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When Authorization is Not Required
Posted By NECC Editor On March 9, 2011 @ 3:38 pm In | Comments Disabled
Covered Individuals do not need to obtain prior written permission from the copyright owner to use copyrighted materials if use falls under one of the exemptions listed below. Additional guidance and resources are included in the appendices to this policy.
Fair Use Exemption
Copyright law does allow limited copying, distribution, and display of copyrighted works without the copyright owner’s permission for purposes such as criticism, comment, news reporting, teaching (including multiple uses for classroom use), scholarship and/or research under certain conditions known as “fair use.” Copyright law does not specify what qualifies as of “fair use” but rather provides four interrelated factors which must be considered every time a Covered Individual seeks to use copyrighted material to evaluate whether the use (e.g. copying, distribution) falls within the limited exemption of fair use. The four factors that must be considered on a case-by-case basis are as follows:
Nonprofit educational uses are more likely to be considered fair while commercial uses will likely be an infringement. Duplicating and distributing small portions of copyrighted materials for specific nonprofit educational purposes has been considered to be fair use.
For example, use of published non-fiction (e.g. encyclopedias) is more likely to be considered fair while use of unpublished fiction will likely be an infringement. Commercial audiovisual works and consumable workbook materials are less likely to be considered fair than use of many printed materials.
Use of extracts which are small relative to the whole work and which do not capture the “essence” of the work are more likely to be considered fair.
If copying or distributing the work does not reduce sales of the work then the use is more likely to be considered fair.
Please note that not all educational uses will qualify as “fair use” and that the concept of “fair use” provides limited exemption and does not allow for the wholesale copying and distribution of copyrighted work for educational or any other purpose without permission. Moreover, when in doubt if use qualifies as “fair use,” permission from the copyright holder should be obtained.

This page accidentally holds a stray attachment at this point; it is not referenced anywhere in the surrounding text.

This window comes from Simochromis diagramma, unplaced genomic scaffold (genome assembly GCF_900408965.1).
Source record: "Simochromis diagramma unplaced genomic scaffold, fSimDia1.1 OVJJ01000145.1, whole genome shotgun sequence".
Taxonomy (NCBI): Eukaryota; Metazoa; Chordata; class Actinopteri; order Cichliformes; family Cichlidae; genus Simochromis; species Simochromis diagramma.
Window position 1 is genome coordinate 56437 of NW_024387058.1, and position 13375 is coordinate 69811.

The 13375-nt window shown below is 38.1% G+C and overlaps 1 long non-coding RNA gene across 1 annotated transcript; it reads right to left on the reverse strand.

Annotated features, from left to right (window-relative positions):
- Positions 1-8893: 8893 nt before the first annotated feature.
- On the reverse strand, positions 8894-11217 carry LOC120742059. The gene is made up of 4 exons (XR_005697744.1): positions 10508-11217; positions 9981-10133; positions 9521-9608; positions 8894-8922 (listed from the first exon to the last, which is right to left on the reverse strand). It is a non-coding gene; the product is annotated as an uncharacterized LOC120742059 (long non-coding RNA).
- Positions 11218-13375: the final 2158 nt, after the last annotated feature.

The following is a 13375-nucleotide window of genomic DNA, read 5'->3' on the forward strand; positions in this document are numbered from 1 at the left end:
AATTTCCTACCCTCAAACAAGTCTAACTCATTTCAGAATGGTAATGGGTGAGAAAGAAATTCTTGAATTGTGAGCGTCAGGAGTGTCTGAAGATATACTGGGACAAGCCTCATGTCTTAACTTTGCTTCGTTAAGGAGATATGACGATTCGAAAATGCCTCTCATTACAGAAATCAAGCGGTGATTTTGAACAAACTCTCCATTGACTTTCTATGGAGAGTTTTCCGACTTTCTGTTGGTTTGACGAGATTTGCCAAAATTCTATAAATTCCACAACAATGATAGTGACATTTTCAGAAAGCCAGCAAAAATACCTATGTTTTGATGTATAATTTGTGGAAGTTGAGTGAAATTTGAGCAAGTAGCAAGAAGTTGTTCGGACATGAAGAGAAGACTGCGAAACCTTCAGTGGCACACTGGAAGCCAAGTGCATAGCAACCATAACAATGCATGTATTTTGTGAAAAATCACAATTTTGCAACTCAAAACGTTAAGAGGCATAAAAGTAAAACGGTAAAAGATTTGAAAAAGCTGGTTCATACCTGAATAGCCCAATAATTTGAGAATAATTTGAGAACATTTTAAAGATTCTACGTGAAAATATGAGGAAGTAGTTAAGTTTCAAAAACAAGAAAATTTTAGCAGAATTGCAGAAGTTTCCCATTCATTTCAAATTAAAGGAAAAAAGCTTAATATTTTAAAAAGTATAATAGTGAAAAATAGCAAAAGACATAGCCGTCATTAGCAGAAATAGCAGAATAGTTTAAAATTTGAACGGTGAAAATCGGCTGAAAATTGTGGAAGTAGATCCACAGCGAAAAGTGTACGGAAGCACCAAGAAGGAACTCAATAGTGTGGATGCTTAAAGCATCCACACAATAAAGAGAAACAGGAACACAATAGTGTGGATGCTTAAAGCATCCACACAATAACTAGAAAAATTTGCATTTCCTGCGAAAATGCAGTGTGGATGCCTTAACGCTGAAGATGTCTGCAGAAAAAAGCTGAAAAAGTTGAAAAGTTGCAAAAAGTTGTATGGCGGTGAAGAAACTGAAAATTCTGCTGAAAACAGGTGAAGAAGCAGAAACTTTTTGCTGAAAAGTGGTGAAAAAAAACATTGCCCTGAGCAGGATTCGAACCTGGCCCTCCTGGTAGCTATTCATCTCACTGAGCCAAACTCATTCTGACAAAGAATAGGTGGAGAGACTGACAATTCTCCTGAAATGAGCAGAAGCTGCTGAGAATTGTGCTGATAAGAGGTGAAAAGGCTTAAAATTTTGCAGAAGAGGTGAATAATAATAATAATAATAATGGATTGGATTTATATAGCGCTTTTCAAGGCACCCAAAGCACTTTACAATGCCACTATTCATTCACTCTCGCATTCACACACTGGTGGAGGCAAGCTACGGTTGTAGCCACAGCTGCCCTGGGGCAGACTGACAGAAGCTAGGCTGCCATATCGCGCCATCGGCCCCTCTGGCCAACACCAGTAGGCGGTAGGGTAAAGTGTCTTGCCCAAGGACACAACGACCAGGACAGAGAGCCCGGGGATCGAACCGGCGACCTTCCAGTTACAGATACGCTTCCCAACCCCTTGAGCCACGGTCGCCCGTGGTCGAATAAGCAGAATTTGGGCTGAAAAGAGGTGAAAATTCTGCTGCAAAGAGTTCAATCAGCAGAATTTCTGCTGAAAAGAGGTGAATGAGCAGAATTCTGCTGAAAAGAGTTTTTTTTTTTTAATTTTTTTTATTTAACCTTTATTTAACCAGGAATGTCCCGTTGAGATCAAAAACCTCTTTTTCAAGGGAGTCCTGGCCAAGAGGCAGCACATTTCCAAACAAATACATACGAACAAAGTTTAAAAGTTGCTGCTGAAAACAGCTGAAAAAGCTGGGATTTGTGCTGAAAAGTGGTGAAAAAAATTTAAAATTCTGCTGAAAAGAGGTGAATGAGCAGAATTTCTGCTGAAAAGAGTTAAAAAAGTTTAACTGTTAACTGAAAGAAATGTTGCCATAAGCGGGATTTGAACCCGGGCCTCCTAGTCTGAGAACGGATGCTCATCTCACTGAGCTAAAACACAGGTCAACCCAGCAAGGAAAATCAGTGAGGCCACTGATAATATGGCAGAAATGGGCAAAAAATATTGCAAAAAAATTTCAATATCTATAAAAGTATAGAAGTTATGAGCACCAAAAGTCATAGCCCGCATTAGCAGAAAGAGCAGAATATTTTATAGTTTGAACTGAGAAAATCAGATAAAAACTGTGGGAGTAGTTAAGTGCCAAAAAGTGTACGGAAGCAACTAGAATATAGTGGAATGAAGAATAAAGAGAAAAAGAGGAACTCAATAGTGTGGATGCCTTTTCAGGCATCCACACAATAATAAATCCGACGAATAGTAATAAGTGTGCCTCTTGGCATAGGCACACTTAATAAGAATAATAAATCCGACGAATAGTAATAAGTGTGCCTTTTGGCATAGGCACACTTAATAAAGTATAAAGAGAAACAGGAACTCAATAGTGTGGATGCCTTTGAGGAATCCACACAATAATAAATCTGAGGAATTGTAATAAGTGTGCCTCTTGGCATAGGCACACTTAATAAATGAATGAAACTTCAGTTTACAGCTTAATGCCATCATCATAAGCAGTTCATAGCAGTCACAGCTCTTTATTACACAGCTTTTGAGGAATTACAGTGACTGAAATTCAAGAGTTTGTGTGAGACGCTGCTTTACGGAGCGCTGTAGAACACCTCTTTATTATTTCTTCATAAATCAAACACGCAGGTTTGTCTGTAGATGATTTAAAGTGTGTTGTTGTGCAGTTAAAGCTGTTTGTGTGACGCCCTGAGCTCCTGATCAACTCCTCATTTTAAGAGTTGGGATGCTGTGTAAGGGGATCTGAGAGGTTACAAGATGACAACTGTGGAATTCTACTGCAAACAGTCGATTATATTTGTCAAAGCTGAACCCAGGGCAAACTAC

Special Library Exemption
Copyright laws allow libraries to exercise special rights in addition to “fair use” such as archiving lost, stolen, damaged or deteriorating works, making copies for library patrons, and, in some cases, making copies for other libraries’ patrons (inter-library loan).
Special Classroom Exemption
Copyright laws allow faculty and instructors to use copyrighted materials in the classroom, including distance learning environments, without obtaining permission, for example, in performances of non-dramatic literary and musical works or displays of print materials over the internet as part of a class session in a distance learning course. This special classroom exemption only applies if:
The special classroom exemptions do not cover:
Please note that copyright law allows the conversion of print or analog material into digital formats if no digital version is available or an available digital version is protected by technological measures.
Article printed from Northern Essex Community College: http://www.necc.mass.edu
URL to article: http://www.necc.mass.edu/student-services/current/policies-conduct/college-statements-policies-disclosures/copyright-and-intellectual-property-policy/when-authorization-is-not-required/
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